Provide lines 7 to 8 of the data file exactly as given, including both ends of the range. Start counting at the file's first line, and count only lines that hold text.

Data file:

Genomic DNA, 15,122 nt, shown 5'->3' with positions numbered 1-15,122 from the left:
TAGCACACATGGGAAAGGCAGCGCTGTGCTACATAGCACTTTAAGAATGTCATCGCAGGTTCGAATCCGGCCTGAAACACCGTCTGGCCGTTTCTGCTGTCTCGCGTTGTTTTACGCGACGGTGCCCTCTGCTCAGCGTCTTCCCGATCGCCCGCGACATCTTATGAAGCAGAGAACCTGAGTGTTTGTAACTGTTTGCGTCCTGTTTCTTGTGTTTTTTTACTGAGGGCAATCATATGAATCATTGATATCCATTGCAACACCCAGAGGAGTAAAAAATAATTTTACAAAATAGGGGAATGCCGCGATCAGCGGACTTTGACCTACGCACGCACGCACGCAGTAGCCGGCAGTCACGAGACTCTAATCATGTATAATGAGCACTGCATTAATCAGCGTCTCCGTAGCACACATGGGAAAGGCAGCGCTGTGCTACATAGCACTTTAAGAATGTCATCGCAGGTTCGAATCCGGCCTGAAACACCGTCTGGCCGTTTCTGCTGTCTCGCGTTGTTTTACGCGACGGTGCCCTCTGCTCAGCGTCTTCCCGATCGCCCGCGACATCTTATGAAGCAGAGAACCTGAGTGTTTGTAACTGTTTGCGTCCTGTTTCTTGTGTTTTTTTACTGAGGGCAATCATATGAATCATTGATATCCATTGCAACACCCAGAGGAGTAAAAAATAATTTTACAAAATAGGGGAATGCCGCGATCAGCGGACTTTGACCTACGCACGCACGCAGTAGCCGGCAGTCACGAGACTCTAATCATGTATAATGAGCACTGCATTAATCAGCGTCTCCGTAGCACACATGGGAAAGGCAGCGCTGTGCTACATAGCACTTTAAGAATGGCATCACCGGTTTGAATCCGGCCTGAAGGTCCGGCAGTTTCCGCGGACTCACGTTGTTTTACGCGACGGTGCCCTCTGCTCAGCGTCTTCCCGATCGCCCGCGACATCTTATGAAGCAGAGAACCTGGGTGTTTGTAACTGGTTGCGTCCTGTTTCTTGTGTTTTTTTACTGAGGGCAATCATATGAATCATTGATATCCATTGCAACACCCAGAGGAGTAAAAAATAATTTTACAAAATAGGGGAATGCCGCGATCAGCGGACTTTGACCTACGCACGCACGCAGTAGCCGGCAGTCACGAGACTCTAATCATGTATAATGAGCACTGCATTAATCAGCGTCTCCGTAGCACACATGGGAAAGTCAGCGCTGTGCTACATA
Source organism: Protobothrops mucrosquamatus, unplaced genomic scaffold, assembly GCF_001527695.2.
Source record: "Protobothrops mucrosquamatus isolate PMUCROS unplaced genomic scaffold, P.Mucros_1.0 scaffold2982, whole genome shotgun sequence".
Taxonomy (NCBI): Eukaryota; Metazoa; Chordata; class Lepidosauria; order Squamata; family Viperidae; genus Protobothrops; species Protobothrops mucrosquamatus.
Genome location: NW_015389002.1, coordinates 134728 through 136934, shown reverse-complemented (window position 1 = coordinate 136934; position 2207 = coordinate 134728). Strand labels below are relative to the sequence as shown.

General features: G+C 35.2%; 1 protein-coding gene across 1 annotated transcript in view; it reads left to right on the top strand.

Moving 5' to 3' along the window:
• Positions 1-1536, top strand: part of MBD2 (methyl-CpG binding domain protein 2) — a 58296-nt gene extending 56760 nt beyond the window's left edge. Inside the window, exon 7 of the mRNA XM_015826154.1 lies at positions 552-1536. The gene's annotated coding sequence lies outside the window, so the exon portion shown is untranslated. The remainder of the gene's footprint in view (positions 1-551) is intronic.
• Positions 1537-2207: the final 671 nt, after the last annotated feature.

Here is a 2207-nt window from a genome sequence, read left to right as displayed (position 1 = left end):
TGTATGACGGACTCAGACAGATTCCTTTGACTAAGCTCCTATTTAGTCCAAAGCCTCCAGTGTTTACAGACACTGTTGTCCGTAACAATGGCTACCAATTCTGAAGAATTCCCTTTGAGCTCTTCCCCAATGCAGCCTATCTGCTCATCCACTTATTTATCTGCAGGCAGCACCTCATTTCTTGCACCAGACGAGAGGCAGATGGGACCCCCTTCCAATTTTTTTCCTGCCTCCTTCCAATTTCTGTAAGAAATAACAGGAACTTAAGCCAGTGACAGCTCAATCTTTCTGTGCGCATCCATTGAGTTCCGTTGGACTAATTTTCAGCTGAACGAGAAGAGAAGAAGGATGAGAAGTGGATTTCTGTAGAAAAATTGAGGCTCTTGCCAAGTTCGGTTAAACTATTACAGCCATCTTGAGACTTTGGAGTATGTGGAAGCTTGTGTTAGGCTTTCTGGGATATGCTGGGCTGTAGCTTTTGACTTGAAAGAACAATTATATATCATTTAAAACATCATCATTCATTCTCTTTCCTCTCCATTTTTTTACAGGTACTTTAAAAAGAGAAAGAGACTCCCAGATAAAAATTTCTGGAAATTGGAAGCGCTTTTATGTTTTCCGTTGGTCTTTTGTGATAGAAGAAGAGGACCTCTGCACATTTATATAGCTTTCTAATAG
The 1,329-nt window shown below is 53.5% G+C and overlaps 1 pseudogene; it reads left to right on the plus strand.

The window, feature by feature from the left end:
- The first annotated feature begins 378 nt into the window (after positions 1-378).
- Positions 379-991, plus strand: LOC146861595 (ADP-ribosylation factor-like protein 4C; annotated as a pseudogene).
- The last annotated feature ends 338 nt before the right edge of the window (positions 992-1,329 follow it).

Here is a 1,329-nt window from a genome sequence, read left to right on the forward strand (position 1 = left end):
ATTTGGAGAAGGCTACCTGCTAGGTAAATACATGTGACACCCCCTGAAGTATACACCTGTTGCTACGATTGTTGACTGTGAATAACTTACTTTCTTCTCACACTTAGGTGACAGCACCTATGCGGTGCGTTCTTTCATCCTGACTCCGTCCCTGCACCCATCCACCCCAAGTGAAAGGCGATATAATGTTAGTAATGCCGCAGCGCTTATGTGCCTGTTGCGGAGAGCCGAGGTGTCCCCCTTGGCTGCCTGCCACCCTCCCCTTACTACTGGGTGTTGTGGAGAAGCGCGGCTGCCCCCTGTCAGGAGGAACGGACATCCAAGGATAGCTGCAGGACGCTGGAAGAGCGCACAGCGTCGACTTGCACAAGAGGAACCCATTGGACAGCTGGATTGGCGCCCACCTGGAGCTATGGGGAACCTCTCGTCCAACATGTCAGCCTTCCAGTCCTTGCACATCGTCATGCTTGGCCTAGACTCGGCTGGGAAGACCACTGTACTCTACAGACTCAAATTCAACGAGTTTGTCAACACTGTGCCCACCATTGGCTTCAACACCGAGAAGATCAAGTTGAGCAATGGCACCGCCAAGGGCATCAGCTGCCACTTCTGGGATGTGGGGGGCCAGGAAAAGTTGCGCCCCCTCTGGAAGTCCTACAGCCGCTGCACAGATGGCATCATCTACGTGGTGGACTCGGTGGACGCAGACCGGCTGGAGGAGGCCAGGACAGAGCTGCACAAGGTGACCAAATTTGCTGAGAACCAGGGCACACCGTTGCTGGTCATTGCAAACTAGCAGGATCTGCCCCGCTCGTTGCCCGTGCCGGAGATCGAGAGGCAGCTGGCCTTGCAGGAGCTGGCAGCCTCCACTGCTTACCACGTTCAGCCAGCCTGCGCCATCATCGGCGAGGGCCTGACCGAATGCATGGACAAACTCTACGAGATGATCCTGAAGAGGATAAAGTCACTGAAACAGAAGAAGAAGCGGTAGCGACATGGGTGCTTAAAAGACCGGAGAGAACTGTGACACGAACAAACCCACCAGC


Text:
General features: G+C 35.2%; 1 protein-coding gene across 1 annotated transcript in view; it reads left to right on the top strand.

Moving 5' to 3' along the window: